The 7th Annual Drug Repositioning, Repurposing and Rescue Conference in Chicago, is where attendees will meet and learn from the world’s foremost experts in the fields of repositioning and repurposing.
As the Single Longest-Running Conference in the Space, this annual event continues to be the “go to” meeting for pharma executives, academicians, researchers and patient advocacy groups who want to keep abreast of new developments in the field, learn from experts and meet possible collaborators and partners. The agenda incorporates Case Studies, Genetics/Genomics, new Cutting-Edge Technology (including artificial intelligence), Regulatory Guidance, Big Data Approaches, New Drug Discovery Paradigms, Partnering Models, Crowdsourcing Methods and repurposing projects for Rare/Orphan Diseases, Tropical Diseases, Cancer and many other diseases and conditions.
About the Field of Repositioning
Drug repositioning has emerged as a cost-effective and quicker alternative to traditional drug discovery and development. Both approved drugs and those that have proven safe in Phase I/II trials save vast amounts of clinical development time and money. By mining existing drugs for new uses, researchers can focus instead on latter stage clinical trials.
PATIENT ADVOCACY EFFORTS
Emphasis on and engagement with patient advocacy groups, who are investing in drug repositioning efforts to an unprecedented degree
The conference will explore how new partnerships between various groups, including government, industry and academia are teaming up to advance repurposing efforts
COMMERCIAL CASE STUDIES
Leaders in drug repositioning will discuss their successes, failures and the way forward
Government/Academic/Industry Collaborations will be explored and highlighted in order to determine how disparate groups can achieve success
SYSTEMATIC REPOSITIONING AND DATA ANALYTICS
Repurposing is no longer based on serendipity as more and more companies are designing tools to streamline and increase the odds of success
More About Drug Repositioning, Repurposing and Rescue
Drug repositioning has emerged as a potentially cost-effective and quicker alternative to provide new drugs for pharmaceutical companies’ waning pipelines. Approved drugs have already met with the FDA’s approval therefore, the early stages of drug development can be bypassed. By mining existing drugs for new uses, researchers can focus instead on the clinical testing portion of the process. This shortens the development timeline and gets new treatments to patients faster. With new technologies and approaches, drug repositioning has become more streamlined and less accidental than it was in the past. By using a more systematic approach, existing compounds are being tested for both common and neglected diseases faster and with more success.
Who Should Attend
- Pharmaceutical Companies
- Contract Research Organizations
- Specialist Repositioning Companies
- Government/Regulatory Bodies
- Mid Cap/SME Biotechs
- Academic/Research Institutes
- NGOs/Public Health
- Patient Advocacy Organizations
VPs, Directors, Managers & Associates in the Following Areas:
- Research & Development
- Indication Expansion
- Business Development
- Drug Discovery
- Medical Affairs
- Scientific Affairs
- Clinical Development
- Product Development
- Translational Biology
- Portfolio Management
- Drug Repositioning
- Drug Repurposing
- Asset Management
7:45 am Continental Breakfast/Registration
8:30 am The Drug Repurposing Hub: A Community Resource for Indication Discovery
A longstanding obstacle to drug repurposing is the lack of a comprehensive library of clinical compounds suitable for testing. To address this challenge, we developed the Drug Repurposing Hub, a hand-curated physical and online collection of more than 5,000 compounds. This talk will describe the development of this new resource and current efforts to test drugs across multiple cellular assays.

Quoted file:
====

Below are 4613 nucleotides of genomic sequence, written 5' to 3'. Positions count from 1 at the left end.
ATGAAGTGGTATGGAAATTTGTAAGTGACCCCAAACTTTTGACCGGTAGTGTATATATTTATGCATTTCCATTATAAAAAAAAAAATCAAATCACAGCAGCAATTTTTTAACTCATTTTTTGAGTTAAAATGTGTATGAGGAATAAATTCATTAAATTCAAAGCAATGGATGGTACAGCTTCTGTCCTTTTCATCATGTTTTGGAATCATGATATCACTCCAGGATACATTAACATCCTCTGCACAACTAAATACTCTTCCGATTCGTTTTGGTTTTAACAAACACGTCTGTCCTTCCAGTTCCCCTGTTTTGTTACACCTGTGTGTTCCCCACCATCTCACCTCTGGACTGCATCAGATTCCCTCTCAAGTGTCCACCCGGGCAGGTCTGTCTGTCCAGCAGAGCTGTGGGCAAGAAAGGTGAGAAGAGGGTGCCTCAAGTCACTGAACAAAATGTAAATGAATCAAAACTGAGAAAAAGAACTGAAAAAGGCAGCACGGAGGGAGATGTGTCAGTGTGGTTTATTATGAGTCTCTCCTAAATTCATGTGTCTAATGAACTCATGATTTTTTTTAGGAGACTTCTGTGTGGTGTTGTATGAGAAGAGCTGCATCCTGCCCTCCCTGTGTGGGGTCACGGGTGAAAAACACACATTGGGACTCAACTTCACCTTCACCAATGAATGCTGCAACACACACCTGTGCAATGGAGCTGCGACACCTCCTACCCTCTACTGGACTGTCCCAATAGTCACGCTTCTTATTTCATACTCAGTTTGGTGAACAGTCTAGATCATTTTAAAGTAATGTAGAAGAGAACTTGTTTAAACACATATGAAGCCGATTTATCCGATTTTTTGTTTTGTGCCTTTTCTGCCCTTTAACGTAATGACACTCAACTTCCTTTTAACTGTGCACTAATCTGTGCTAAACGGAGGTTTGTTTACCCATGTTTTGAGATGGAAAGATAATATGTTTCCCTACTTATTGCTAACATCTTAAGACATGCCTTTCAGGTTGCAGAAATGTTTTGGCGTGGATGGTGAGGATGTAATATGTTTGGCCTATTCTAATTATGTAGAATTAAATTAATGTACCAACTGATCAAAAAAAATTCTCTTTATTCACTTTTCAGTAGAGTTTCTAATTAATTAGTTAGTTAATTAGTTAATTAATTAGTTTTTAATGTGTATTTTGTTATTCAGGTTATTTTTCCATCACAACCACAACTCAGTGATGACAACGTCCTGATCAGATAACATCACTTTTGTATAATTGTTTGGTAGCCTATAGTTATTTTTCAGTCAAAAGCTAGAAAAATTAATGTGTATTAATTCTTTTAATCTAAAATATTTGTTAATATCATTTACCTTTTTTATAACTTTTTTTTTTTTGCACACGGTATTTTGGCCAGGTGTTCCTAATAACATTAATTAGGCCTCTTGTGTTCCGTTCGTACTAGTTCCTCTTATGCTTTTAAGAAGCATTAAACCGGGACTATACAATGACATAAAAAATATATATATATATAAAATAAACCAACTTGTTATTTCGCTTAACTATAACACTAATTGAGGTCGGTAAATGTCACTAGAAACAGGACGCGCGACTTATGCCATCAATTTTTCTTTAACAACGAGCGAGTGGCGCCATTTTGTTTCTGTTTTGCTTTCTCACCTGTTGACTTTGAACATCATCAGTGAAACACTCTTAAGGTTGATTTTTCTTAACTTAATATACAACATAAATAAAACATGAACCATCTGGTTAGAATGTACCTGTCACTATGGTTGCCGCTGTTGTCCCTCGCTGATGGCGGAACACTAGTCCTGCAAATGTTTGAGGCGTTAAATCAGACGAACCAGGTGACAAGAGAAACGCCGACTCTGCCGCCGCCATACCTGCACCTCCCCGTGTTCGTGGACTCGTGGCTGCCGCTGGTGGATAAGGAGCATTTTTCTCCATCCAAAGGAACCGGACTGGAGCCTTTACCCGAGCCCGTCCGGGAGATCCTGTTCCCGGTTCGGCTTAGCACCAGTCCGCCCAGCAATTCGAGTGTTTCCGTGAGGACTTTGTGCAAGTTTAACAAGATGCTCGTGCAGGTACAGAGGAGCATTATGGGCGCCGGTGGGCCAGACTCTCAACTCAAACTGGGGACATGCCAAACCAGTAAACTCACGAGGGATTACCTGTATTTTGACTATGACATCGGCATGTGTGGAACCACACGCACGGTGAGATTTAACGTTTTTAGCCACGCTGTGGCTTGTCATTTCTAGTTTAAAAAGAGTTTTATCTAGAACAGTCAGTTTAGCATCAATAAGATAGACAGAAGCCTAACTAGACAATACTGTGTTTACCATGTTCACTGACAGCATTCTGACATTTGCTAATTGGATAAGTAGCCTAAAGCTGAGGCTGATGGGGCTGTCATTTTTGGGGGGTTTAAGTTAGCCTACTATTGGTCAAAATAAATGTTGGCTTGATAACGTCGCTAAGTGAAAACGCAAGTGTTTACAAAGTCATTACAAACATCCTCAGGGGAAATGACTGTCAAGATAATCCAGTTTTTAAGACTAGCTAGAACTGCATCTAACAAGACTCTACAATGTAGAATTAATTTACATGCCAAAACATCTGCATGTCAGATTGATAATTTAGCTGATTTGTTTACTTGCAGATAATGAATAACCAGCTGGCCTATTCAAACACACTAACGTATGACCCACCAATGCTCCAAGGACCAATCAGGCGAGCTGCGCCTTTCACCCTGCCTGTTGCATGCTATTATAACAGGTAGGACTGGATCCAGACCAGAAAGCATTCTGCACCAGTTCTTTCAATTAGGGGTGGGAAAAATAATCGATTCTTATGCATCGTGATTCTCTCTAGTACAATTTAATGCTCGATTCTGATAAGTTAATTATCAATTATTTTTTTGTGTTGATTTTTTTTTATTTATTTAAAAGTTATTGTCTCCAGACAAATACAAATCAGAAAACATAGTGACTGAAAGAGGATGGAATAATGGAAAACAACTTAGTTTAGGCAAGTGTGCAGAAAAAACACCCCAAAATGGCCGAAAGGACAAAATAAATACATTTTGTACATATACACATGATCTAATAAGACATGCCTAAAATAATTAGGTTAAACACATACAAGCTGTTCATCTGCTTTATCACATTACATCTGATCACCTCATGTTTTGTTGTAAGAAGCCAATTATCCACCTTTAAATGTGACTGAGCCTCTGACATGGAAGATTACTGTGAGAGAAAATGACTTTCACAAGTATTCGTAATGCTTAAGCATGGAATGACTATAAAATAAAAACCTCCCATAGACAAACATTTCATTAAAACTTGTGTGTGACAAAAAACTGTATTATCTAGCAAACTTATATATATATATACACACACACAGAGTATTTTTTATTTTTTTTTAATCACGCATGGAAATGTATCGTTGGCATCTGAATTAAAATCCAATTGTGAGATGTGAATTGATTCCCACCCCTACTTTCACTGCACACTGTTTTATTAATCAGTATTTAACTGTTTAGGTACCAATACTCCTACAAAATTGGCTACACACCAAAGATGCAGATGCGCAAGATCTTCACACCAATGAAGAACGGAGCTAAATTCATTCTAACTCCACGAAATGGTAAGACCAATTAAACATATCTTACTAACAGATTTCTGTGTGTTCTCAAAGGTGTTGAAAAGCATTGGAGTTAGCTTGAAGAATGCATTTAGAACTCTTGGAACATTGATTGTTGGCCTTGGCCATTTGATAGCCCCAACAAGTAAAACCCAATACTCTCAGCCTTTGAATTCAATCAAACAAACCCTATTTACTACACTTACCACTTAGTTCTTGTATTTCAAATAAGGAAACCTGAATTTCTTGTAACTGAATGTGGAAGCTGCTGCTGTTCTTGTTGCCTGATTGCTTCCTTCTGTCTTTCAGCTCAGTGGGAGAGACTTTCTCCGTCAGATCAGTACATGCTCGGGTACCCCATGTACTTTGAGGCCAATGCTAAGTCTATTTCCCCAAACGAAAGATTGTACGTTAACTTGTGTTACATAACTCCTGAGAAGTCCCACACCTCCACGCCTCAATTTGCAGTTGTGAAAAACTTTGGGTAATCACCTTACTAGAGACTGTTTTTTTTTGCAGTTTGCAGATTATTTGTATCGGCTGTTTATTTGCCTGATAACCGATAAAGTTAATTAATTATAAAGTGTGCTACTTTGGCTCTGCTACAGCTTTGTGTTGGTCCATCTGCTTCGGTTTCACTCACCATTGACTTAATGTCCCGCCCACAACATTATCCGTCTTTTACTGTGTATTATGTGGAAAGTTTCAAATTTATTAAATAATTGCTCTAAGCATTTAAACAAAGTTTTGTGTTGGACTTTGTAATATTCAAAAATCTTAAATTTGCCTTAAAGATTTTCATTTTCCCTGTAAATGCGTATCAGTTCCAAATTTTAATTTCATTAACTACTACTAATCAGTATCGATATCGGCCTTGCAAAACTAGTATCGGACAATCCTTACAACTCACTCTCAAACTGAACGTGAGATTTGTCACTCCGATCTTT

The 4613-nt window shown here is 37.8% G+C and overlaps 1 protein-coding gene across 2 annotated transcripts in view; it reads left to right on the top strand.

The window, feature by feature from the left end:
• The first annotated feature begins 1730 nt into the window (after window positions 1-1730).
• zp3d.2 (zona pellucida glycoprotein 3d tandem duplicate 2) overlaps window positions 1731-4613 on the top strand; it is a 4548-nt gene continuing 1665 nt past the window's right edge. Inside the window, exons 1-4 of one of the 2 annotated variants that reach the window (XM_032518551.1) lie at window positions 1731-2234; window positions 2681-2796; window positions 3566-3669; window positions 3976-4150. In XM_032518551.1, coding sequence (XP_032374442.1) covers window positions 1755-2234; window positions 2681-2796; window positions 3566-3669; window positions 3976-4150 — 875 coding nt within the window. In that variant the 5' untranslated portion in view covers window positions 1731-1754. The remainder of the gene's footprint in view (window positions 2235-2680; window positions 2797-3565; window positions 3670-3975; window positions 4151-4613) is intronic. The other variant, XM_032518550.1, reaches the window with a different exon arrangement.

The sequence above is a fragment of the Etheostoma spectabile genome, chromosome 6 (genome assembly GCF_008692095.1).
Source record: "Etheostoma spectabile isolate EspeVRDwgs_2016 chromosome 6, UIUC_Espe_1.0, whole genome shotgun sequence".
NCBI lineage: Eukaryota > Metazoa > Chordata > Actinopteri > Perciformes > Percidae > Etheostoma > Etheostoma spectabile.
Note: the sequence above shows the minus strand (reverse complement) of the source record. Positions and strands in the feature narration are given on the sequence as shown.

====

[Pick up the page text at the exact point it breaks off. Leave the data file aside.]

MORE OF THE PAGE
Steven Corsello, MD, Postdoctoral Fellow, Broad Institute, Instructor in Medicine, Dana-Farber Cancer Institute
9:00 am Leveraging Human Genetics to Repurpose Drugs: Lessons Learned
Last year Dr. Lavieri presented an overview of how we are using the data housed within BioVU, a DNA biobank linked to a de-identified version of Vanderbilt University Medical Center’s electronic health record system, to generate hypotheses for drug repurposing projects. This year, he will share information on the four phase II studies their team is launching this year, and he also will also share lessons learned from several projects that did not advance to clinical development.
Robert R. Lavieri, Ph.D., Project Manager, Vanderbilt Institute for Clinical and Translational Research, Vanderbilt University Medical Center
9:30 am Repositioning is Easy - Or Is It? The impact of AI on Future Progress
There are several easy and quick and cheap ways to do repositioning. They generate results of variable quality and confidence, as the compromise for being quick/easy/cheap. Big healthcare data has the potential to help do repositioning very well, but not all approaches, including different AIs, are the same. Examples of matching the right repositioning problem with the right AI solution will be shared, including Biovista's Project Prodigy AI.
Aris Persidis, Ph.D., President, Biovista
10:00 am Refreshment Break
10:30 am Presentation to be Announced
11:00 am Using Artificial Intelligence to Identify Potential Drug Repurposing Opportunities
BenevolentBio is focused on AI technology in the bioscience industries. The initial focus has been on human health – generating new ideas that have the potential to improve the lives of millions and deliver better medicines to patients faster in currently overlooked areas such as orphan diseases and rare cancers. We apply our AI to radically improve the efficiency of drug development, produce better target selection, optimize compounds and draw previously impossible insights from hundreds of millions of associations between biologically meaningful entities and unstructured text. We have developed a significant pipeline of drug candidate programs ranging from early-stage discovery assets to Phase IIb clinical development assets and are working with major pharmaceutical groups to license compounds and develop drugs. We also work closely with charities and other funders, especially in rare disease areas.